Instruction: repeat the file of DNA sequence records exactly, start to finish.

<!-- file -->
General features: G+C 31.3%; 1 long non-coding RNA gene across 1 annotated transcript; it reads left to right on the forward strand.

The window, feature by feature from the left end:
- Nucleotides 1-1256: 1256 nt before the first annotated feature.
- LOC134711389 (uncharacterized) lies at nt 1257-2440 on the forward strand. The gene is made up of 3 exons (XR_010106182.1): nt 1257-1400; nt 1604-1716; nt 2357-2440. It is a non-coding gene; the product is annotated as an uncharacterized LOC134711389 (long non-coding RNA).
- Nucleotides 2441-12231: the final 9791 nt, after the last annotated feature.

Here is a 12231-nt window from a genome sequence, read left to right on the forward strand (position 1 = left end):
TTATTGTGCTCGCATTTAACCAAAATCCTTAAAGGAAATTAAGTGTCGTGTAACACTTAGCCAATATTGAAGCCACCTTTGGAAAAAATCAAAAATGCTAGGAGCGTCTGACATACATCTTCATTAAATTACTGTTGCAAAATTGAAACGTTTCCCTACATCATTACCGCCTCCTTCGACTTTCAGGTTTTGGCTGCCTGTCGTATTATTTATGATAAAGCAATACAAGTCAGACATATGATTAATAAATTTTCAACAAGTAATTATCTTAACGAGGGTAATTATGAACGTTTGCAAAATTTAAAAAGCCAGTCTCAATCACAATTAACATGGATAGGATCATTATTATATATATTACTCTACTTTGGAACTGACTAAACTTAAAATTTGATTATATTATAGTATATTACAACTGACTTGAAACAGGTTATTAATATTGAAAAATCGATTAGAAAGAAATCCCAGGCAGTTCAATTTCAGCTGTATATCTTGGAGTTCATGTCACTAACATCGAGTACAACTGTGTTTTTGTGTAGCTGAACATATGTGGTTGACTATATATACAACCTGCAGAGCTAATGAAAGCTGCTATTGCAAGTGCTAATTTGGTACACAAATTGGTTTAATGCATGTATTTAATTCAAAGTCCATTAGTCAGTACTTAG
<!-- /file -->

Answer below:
General features: G+C 31.3%; 1 long non-coding RNA gene across 1 annotated transcript; it reads left to right on the forward strand.

The window, feature by feature from the left end:
- Nucleotides 1-1256: 1256 nt before the first annotated feature.
- LOC134711389 (uncharacterized) lies at nt 1257-2440 on the forward strand. The gene is made up of 3 exons (XR_010106182.1): nt 1257-1400; nt 1604-1716; nt 2357-2440. It is a non-coding gene; the product is annotated as an uncharacterized LOC134711389 (long non-coding RNA).
- Nucleotides 2441-12231: the final 9791 nt, after the last annotated feature.

Here is a 12231-nt window from a genome sequence, read left to right on the forward strand (position 1 = left end):
TTATTGTGCTCGCATTTAACCAAAATCCTTAAAGGAAATTAAGTGTCGTGTAACACTTAGCCAATATTGAAGCCACCTTTGGAAAAAATCAAAAATGCTAGGAGCGTCTGACATACATCTTCATTAAATTACTGTTGCAAAATTGAAACGTTTCCCTACATCATTACCGCCTCCTTCGACTTTCAGGTTTTGGCTGCCTGTCGTATTATTTATGATAAAGCAATACAAGTCAGACATATGATTAATAAATTTTCAACAAGTAATTATCTTAACGAGGGTAATTATGAACGTTTGCAAAATTTAAAAAGCCAGTCTCAATCACAATTAACATGGATAGGATCATTATTATATATATTACTCTACTTTGGAACTGACTAAACTTAAAATTTGATTATATTATAGTATATTACAACTGACTTGAAACAGGTTATTAATATTGAAAAATCGATTAGAAAGAAATCCCAGGCAGTTCAATTTCAGCTGTATATCTTGGAGTTCATGTCACTAACATCGAGTACAACTGTGTTTTTGTGTAGCTGAACATATGTGGTTGACTATATATACAACCTGCAGAGCTAATGAAAGCTGCTATTGCAAGTGCTAATTTGGTACACAAATTGGTTTAATGCATGTATTTAATTCAAAGTCCATTAGTCAGTACTTAG